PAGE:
The weekend is here, and while the weather is looking a little wet, there are still plenty of fun things to get you out of the house.
Feel the love tonight with the Broadway-adaptation of Disney’s ever-popular animated (and now live action) film The Lion King. More than 100 million people around the globe have viewed the six-time Tony Award-winning musical and the phenomenon returns to the Aronoff Center. Vibrant and lush with life, fans of the movie will recognize the music from Elton John and Tim Rice that made it a classic. The show might just leave you feeling worry-free. Or, as Timon and Pumbaa would say, “Hakuna matata.” Times vary. Through Feb. 2. Ticket prices start at $29. Aronoff Center, 650 Walnut St., Downtown, cincinnatiarts.org.
“I like the winter; I like playing in the snow and doing all that stuff,” says comedian and Minnesotan Chad Daniels. “But I have to tell you, this past winter, with the 30-below days and a foot of snow every other day — that was a bit much.” Fortunately, Daniels can escape to other parts of the country. “I split custody of my 15-year-old daughter, so I’m home as much as I can be,” he says, “but if I have to take her with me on the road, she loves it.” Last year, Daniels did a run through the South, allowing him and his daughter to see the motel where Martin Luther King Jr. was assassinated (now the Civil Rights Museum), as well as MLK’s birthplace in Atlanta. “We went through Alabama and it turned into a civil rights trail. Very cool,” he says. Onstage, Daniels talks about being a divorced dad, having a daughter going through puberty and also having a son in college. His one-hour special, Dad Chaniels, is on Amazon Prime. 7:30 and 10 p.m. Friday, Jan. 10 and Saturday, Jan. 11. $22. Go Bananas, 8410 Market Place Lane, Montgomery, gobananascomedy.com.
Cincinnati's The Serfs seem to prefer mystery over publicity. Looking for info on the band, the trail goes cold rather quickly, largely because of the surplus of Serfs obfuscating search engines at every turn. But on a Facebook event page, these Serfs are identified as a “Cincinnati Electro Punk act” and they appear to have some connection to local Post Punk group Mardou, who are listed as the hosts of the Serfs’ local album release party concert for debut full-length Sounds of Serfdom this Friday. 10 p.m. Friday. Free. MOTR Pub, 1345 Main St., Over-the-Rhine, motrpub.com.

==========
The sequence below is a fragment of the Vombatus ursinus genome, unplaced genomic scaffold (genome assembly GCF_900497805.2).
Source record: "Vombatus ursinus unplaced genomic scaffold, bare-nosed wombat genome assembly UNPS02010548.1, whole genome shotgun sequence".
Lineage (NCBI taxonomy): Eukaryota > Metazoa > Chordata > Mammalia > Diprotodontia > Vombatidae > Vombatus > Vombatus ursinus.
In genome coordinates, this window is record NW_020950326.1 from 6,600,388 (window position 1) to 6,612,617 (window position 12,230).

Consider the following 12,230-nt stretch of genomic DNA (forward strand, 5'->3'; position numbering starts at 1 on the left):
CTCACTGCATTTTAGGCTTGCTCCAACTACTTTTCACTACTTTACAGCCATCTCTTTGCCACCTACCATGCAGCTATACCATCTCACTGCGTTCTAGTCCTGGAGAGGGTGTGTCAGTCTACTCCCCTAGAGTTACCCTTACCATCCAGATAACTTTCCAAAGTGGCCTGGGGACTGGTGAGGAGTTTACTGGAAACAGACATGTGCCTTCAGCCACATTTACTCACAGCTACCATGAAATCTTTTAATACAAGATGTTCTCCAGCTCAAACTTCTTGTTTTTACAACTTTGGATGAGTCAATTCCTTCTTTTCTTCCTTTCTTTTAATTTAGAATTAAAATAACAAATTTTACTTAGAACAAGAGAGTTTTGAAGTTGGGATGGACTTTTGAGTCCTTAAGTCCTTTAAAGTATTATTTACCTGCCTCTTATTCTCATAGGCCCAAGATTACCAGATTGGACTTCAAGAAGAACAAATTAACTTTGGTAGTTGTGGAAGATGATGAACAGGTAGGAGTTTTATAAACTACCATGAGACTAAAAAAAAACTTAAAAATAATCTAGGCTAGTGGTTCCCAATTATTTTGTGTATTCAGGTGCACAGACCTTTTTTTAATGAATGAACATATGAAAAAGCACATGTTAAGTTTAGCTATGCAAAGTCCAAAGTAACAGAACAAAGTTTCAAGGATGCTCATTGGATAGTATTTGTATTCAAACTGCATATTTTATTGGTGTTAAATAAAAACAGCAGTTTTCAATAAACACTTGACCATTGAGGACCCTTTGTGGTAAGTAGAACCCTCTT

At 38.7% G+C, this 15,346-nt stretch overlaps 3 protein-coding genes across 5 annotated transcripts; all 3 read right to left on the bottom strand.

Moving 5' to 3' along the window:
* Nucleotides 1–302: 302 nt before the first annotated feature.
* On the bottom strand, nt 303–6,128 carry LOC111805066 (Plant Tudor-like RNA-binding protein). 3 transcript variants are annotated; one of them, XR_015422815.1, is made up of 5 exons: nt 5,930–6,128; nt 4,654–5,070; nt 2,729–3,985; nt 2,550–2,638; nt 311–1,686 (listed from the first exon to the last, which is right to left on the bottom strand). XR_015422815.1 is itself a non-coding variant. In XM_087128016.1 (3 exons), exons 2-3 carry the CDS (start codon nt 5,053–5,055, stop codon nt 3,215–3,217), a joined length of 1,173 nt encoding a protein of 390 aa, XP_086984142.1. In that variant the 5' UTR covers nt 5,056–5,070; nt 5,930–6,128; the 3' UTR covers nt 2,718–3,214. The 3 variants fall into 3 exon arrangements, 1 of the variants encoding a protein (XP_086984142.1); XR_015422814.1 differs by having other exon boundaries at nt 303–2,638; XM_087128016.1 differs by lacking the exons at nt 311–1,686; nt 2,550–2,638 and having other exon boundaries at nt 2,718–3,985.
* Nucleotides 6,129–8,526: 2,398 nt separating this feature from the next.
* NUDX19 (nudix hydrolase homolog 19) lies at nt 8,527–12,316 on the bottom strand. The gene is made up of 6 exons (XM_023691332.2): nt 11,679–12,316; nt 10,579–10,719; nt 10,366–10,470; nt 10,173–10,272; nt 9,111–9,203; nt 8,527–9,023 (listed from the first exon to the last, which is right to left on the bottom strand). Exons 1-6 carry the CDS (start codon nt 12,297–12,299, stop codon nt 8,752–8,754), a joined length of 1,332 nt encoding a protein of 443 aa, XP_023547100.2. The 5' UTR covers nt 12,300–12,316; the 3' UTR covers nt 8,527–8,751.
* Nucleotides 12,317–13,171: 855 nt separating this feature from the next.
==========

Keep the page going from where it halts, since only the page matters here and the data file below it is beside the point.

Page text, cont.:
Head to the Cincinnati Nature Center after hours for a special guided hike backdropped by the Wolf Moon, aka the first full moon of 2020. Named after howling wolves, of which there are many in January (it’s breeding season!), the walks in Milford’s Rowe Woods generally run for around an hour and a half. They avoid hills, steps and streams to ensure safety. As you stroll, expect periodic stops to learn about natural history, engage in special readings or simply to enjoy the light of the full moon. 7:30 p.m. Friday, Jan. 10. $5 members; $10 non-members. Rowe Woods, 4949 Tealtown Road, Milford, cincynature.org.
The Cavalcade of Customs has been showcasing custom cars, hotrods, motorcycles and trucks for auto enthusiasts in Greater Cincinnati (both casual and hardcore) for 60 years now. The popular, family-friendly car-con returns to the Duke Energy Convention Center this year with its usual mix of automotive coolness and pop culture figures. Officially dubbed the “KOI Federated Auto Parts Cavalcade of Customs presented by Maxmotive,” the 60th-annual event will feature displays spotlighting Sprint racing and drag racing cars from throughout time, Rockabilly bands, a “pin-up girl” contest and a “pedal car challenge.” Celebrities attending this year for meet-and-greets/autograph signings include NASCAR star Kyle Busch, WWE star Seth Rollins and custom car builder and Discovery Channel favorite Aaron Kaufman. Visit autorama.com for the full signing schedule. 3-10 p.m. Friday, Jan. 10; 10 a.m.-10 p.m. Saturday, Jan. 11; 10 a.m.-6 p.m. Sunday, Jan. 12. $19. Duke Energy Convention Center, 525 Elm St., Downtown, autorama.com.